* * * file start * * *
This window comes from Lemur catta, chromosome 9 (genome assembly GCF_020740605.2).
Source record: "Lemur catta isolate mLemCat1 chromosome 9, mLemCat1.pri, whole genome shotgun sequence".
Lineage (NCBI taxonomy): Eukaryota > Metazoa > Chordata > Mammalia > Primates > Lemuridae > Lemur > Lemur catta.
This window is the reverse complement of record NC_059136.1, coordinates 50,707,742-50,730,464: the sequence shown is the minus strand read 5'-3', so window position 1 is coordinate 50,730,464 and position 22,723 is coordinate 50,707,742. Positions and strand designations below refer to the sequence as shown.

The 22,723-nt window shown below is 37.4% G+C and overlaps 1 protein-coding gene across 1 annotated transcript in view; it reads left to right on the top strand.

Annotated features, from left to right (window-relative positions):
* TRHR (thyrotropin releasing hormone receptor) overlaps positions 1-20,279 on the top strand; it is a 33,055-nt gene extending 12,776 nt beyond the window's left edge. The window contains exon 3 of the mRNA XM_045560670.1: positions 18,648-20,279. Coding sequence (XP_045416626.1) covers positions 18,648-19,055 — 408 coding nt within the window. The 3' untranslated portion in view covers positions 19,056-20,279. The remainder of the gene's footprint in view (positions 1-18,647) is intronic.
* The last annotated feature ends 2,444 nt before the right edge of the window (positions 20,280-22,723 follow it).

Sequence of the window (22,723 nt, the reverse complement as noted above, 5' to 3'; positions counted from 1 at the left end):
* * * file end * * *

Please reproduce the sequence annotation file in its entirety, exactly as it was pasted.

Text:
This window comes from Lemur catta, chromosome 9 (genome assembly GCF_020740605.2).
Source record: "Lemur catta isolate mLemCat1 chromosome 9, mLemCat1.pri, whole genome shotgun sequence".
Lineage (NCBI taxonomy): Eukaryota > Metazoa > Chordata > Mammalia > Primates > Lemuridae > Lemur > Lemur catta.
This window is the reverse complement of record NC_059136.1, coordinates 50,707,742-50,730,464: the sequence shown is the minus strand read 5'-3', so window position 1 is coordinate 50,730,464 and position 22,723 is coordinate 50,707,742. Positions and strand designations below refer to the sequence as shown.

The 22,723-nt window shown below is 37.4% G+C and overlaps 1 protein-coding gene across 1 annotated transcript in view; it reads left to right on the top strand.

Annotated features, from left to right (window-relative positions):
* TRHR (thyrotropin releasing hormone receptor) overlaps positions 1-20,279 on the top strand; it is a 33,055-nt gene extending 12,776 nt beyond the window's left edge. The window contains exon 3 of the mRNA XM_045560670.1: positions 18,648-20,279. Coding sequence (XP_045416626.1) covers positions 18,648-19,055 — 408 coding nt within the window. The 3' untranslated portion in view covers positions 19,056-20,279. The remainder of the gene's footprint in view (positions 1-18,647) is intronic.
* The last annotated feature ends 2,444 nt before the right edge of the window (positions 20,280-22,723 follow it).

Sequence of the window (22,723 nt, the reverse complement as noted above, 5' to 3'; positions counted from 1 at the left end):